This morning I heard on CNN that all around the world rice is in short supply, so short that it has to be rationed.

I wondered what we in St. Kitts and Nevis would do if the scarcity of rice touched our islands. Not if, but when, because if it is so scarce around the world that the major Television Net Work has taken the time to report it, it must be only a matter of time before St. Kitts and Nevis runs right out of rice.

Rice is our staple food. Regardless of the claim that our national dish is saltfish, dumplings, sweet potatoes and plantain, nearly everybody in St. Kitts and Nevis eats rice every day of our lives. Even the restaurants seem to be unable to find anything else to cook for their customers but rice. If we ran out of rice what would we eat?

This is a pertinent question in the context of the present situation in St. Kitts. It was never as pertinent a question as it is now. Earlier in our history we could ask this question and the answer would be defiant.

“How you mean wha we goin eat? We got potatoes, yam, tannia, dasheen, green fig, pigeon peas, black-eye peas, white beans and all kinda odder tings.”

That would be typical answer in the days when sensible policies prevailed in St. Kitts and Nevis. These days now seem so far away when the public markets in Basseterre and Sandy Point were literally flooded with ground provisions from which Kittitians of every level picked every Saturday, indeed every day, to feed their families.

When I was a young man, going to the market every Saturday was a social ritual. The market used is abuz with live as buyers wandered from stall to stall selecting what suited them best of the pumpkins, avocados, ginger, bananas and the whole assortment of fruit and vegetables displayed around the market.

Many of these vegetable and fruit shoppers did not even appreciate what went into the preparation of the items which they gleefully selected.

Not very many of them stopped to realize that farmers worked the mountains to provide them with food. Early morning to late evenings, hard-working men and women trudged to Dale Mountain, Phillips Mountain, Green Hill, Old Road Mountain, Saddlers, Fahies, Profits, to force the soil to yield food to feed the country.

I know about that first hand although I grew up in Basseterre. Every morning at a certain time in the year, my mother, a hard working, ambitions Nevis woman, used to wake me up early to accompany her to Big Hill where she cultivated a piece of land.

I used to shiver as the early morning dew soaked through my shirt. I yawned as sleep persisted. I think sometimes I walked in my sleep.

I would hear the Anglican church clock ring four times and wished that I could be home sleeping still.

But my mother knew what she was doing and as she paced her morning steps I tried to keep up with her and would be fully awake by the time we crossed the airport and neared her little farm.

My mother was just one of the hundreds of small farmers who made their living from the soil and ensured that those Kittitians who chose not to eat imported food had a choice in food locally produced.

I was a little boy during World War 2 when imported food was scarce. Flour was scarce, rice was scarce. Bread was not available and people could not get rice. Now and then hundreds of people would rush to get a ration of rice and flour which was so full of weevils that it was not worth cooking.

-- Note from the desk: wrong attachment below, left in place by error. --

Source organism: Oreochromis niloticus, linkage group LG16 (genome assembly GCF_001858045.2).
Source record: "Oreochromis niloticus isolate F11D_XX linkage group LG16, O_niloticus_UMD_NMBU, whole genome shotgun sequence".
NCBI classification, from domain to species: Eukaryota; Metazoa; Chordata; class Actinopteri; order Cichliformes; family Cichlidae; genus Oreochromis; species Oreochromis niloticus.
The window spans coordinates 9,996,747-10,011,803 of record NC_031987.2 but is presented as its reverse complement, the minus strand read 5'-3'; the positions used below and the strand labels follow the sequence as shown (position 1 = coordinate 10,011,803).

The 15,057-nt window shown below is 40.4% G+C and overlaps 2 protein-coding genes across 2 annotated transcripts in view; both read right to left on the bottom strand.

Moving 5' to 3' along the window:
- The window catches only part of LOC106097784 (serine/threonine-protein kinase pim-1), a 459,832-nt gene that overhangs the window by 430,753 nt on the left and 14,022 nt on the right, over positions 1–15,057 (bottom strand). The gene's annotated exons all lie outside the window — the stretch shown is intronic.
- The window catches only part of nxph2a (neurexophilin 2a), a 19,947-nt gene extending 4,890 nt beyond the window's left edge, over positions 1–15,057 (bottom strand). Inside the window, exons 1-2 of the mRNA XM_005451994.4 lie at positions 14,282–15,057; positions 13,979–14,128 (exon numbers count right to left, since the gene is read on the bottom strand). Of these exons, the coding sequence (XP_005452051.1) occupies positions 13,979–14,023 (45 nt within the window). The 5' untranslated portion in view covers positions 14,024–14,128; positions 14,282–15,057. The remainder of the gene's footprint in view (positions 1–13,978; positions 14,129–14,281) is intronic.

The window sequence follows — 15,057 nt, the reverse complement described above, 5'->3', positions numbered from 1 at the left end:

Yet people did not starve and not many suffered hunger. There was an abundant supply of local food to fall back on when a German submarine torpedoed a flour boat. The scarcity of flour did not have an extraordinarily painful impact on our population, because our housewives had local alternatives. They made flour from dried breadfruits, they baked cassava bread, they prepared meals with local vegetables. In those days people ate a lot of soup, all kinds of soup: beef soup, pork soup, fish soup, mutton soup and chicken soup all blended with an assortment of ground provisions, yam, tannia, eddoes, sweet potato.

In those days, all the sugar estates were in the habit of rotating sweet potato and yam on selected fields of sugarcane. Villagers would take advantage of this practice and would agree to let the estate staff have one out of every three rows of whatever they harvested.

In those days our people were poor. We lived in small houses, we walked wherever we went, we slept on grass beds, we bathed in the sea and rinsed in public baths, our domestic water supplies came from public stand pipes. Our houses were lighted by kerosene lamps.

But we were never really in need for we were not hungry. We could not be hungry because we had an effective back-up against the shortage of imported food.

How was then different from now? We live in nice houses now with running water and electricity. We sit and sleep on furniture of varying grades of luxury. We drive posh vehicles. But we eat foods which derive from overseas just like our beds and cars. We rely on frozen poultry, meat and fish. We eat a lot of rice, our seasonings are imported. Our milk is imported. So if there is a scarcity of food from abroad we will most likely starve.

What is most strange about our impending food crisis is that in the old days when sugar competed for the use of our land, some of the land was used to produce an abundant supply of local food. Now when the sugar industry has been dismissed totally from our land, there is only a grudging effort to use the land to meet our immediate needs of food and to store some against the years of drought.

We have committed our land to all kinds of use: multiple golf courses, and the like. If food becomes suddenly scarce, in spite of all our assumed sophistication, because we do not have sufficient land growing food, we will face the unimaginable experience of starvation.